Sunday, June 25, 2006

Cadbury Recall

I’ve been following the news that Cadbury UK has recalled one million candy bars following the discovery that they were contaminated with salmonella.

While salmonella is present in many of the foods we eat, they’re usually things like chicken or eggs that, when properly cooked, will often present little risk to healthy people. Chocolate, as a foodstuff that is consumed as is, may be a good vector for spreading the intestinal ailment. While Cadbury maintains that the contamination levels of the chocolate are too low on average, that’s an average and there are some chocolate pieces that are more contaminated than others and it’s impossible to know.

The UK press has been looking into the matter and what’s more startling is the story behind the contamination ... that it went on for four months ... including the Easter candy seasons, so you can be sure that thousands and thousands of chocolate sweets were consumed by little children who are higher risk for salmonella than healthy adults.

Mr Shattock said Cadbury was ?very concerned? about the damage the recall could do to its reputation.

It had been ordered not because any of its products might be a danger to health but to avoid ?confusion? over the increased incidence of the montevideo strain.

He added: ?Our products are perfectly safe to eat and we have no evidence that anyone has been ill from eating them.?

A spokeswoman for the HPA said there had been 45 cases of the ?rare strain? salmonella montevideo over the last four months, compared with just 12 over the same period last year, including a significant rise among children. (link)

The part that has irritated me the most is how the chocolate was contaminated and the amount of time it went on. Apparently the salmonella found its way into the “milk crumb” through a leaking pipe above the production line at the Marlbrook plant, near Leominster. (The factory produces 97,000 tons of milk chocolate crumb every year from milk, sugar and cocoa liquor.) The pipe contained waste water from the system that was used to wash down the equipment. The leak was discovered in January, but Cadbury didn’t fix it right away, or even send anything to a lab until February. (link to article) It’s unclear how long the leak went on, but it’s clear that Cadbury didn’t report the contamination quickly and took their sweet time in issuing the recall for candy that is most likely already consumed (after all, some of it was Easter candy).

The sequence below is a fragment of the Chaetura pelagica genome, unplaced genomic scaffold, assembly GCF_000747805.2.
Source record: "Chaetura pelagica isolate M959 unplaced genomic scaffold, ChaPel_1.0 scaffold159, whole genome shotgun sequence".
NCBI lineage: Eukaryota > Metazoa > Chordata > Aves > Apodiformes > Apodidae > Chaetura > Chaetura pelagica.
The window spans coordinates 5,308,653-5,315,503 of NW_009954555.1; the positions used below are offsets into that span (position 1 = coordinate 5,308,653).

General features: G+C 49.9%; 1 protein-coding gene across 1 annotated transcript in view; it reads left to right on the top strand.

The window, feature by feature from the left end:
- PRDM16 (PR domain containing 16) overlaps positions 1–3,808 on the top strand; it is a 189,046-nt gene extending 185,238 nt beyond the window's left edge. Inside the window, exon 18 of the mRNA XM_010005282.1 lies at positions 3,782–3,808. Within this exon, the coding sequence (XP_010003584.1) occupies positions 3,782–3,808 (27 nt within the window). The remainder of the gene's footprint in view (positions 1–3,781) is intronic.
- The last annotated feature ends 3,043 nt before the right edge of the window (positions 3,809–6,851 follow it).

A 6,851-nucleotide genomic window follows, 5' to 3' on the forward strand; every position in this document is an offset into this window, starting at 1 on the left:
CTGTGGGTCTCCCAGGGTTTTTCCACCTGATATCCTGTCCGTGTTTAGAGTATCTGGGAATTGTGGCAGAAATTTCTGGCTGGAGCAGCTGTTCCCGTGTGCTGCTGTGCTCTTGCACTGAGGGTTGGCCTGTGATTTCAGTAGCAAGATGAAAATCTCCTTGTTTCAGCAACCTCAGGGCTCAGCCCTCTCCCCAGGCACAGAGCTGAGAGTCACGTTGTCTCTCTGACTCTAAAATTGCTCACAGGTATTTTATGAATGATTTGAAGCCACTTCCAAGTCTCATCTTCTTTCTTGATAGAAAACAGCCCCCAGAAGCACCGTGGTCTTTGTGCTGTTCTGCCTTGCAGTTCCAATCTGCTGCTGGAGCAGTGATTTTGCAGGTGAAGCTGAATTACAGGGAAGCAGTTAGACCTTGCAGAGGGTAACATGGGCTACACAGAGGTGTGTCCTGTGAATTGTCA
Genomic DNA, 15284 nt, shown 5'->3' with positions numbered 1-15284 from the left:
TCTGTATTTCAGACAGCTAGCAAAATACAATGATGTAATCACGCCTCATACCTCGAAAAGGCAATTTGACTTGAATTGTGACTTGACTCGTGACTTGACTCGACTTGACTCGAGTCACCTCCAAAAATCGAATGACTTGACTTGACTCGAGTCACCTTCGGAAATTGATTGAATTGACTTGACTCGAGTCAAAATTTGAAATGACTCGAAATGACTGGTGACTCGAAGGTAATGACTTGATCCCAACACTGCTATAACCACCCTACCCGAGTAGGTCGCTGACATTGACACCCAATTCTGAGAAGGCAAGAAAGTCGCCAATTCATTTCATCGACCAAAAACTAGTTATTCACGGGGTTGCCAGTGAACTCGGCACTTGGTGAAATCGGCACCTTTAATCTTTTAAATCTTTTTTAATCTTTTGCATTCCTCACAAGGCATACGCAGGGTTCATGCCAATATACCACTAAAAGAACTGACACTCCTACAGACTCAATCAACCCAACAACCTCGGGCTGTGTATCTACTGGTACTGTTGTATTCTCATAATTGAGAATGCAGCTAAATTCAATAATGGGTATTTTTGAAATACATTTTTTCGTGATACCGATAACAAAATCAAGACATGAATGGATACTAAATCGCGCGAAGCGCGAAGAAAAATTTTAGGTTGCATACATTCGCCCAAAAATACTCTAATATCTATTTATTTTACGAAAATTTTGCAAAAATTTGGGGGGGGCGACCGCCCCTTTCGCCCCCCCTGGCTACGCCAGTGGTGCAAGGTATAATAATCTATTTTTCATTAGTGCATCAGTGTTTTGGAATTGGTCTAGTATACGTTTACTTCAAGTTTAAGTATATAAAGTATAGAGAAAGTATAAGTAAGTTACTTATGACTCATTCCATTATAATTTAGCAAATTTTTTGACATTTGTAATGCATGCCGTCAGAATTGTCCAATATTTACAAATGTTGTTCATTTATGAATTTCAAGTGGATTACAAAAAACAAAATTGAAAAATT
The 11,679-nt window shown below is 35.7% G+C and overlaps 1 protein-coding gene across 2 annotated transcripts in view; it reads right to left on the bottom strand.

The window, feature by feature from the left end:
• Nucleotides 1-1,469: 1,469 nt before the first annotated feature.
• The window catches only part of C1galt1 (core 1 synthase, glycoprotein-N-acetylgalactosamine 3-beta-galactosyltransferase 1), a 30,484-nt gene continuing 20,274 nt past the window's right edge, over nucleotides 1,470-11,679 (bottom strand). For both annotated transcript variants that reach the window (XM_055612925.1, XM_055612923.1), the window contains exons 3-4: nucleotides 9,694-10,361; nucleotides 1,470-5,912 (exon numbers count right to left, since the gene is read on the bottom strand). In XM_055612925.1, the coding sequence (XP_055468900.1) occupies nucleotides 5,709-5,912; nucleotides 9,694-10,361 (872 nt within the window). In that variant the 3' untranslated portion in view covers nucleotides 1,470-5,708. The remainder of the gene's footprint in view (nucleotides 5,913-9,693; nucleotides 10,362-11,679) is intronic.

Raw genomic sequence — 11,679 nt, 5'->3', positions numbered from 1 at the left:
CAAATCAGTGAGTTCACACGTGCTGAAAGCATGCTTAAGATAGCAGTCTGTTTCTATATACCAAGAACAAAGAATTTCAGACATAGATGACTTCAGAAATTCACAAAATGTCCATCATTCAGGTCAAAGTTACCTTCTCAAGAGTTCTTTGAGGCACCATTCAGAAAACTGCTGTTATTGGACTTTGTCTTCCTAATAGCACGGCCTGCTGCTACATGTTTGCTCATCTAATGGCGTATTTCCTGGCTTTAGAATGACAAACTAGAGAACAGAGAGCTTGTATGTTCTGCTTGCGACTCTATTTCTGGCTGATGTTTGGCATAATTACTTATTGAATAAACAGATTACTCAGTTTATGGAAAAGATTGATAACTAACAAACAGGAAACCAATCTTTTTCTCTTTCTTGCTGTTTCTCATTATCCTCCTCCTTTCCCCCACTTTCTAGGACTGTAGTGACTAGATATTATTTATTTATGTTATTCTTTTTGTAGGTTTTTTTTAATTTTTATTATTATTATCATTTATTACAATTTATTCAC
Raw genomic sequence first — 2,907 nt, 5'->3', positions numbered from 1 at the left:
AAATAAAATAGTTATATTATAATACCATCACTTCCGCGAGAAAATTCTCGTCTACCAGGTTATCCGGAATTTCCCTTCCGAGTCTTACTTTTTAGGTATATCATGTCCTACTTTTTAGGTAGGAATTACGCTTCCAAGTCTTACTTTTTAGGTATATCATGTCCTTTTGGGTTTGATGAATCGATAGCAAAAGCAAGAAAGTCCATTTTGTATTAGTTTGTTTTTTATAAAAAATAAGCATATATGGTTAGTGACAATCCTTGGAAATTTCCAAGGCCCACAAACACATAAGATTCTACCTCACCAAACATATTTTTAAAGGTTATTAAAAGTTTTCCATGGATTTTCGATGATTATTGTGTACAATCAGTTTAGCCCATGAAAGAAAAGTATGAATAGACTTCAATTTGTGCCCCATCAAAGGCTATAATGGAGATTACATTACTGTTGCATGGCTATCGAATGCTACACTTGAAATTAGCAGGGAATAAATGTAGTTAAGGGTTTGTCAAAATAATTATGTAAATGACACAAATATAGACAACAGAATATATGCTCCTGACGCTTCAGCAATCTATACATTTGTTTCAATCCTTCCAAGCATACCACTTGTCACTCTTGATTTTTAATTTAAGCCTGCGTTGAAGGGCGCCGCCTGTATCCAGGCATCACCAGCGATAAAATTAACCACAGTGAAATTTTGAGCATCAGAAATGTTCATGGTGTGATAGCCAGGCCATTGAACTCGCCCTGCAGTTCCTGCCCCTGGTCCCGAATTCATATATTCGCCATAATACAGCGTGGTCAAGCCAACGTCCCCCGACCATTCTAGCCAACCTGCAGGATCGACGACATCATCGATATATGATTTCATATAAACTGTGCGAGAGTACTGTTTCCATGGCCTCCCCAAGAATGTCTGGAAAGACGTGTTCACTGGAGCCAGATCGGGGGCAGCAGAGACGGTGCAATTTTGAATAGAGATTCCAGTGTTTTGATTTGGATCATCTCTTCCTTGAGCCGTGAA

For reference, the products recalled are 250g Dairy Milk Turkish, Dairy Milk Caramel and Dairy Milk Mint bars, eight chunk Dairy Milk bars, 1kg Dairy Milk bars, 10p Freddo bars, and 105g Dairy Milk Buttons Easter Eggs. If you’ve bought any of these imported bars, either return them or simply throw them away. Rest assured that the American-produced Cadbury bars are not contaminated as they are produced by Hershey.

POSTED BY Cybele AT 10:48 am Tracker Pixel for Entry     News

Comments
  1. It’s been so wierd these past few days, seeing the “infected” bars on the shelves and thinking “Hmmm…I wonder if…No, that’s stupid…Russian roule- No!”

    Comment by GTO on 6/25/06 at 12:37 pm #
  2. I bought several Cadbury bars at Heathrow Airport a few weeks ago.  I ate one of them late last week, which was a 10p Freddo Bar. I am away from my house now so I cannot give the specific type but the other two are (1) a large block of milk chocolate with nuts and (2) a 15p milk chocolate bar with a creme center of some kind. 

    Are these bars potentially tainted or are they ok to eat?  Also, could I still get sick from eating the Fredo Bar?

    Comment by M J Zaksas on 6/28/06 at 2:12 am #
  3. Cybele's avatar

    GTO - I think the newer bars on the shelves are safe, the bars in question were produced until March or April (the articles disagree).

    M J - you should definitely check out the Cadbury site or the other local info that’s probably more up-to-date than what I get over here in the States.

    My understanding of salmonella is that you usually get sick within two days of consuming it, usually within hours. Most people don’t even notice it, just a little tummy rumbly and they’re done. It’s often small children and elderly that have larger health issues where it becomes a concern.

    When in doubt throw it out.

    Comment by Cybele on 6/28/06 at 6:37 am #
  4. Salmonella always reminds me of Semolina, just because they look/sound vaguely similar. Riduculous that…A lot of words and phrases remind me of food. “World cup” has always made me think “caramel” through caramel cups.

    Stupid brain.

    Comment by GTO on 6/29/06 at 12:28 pm #

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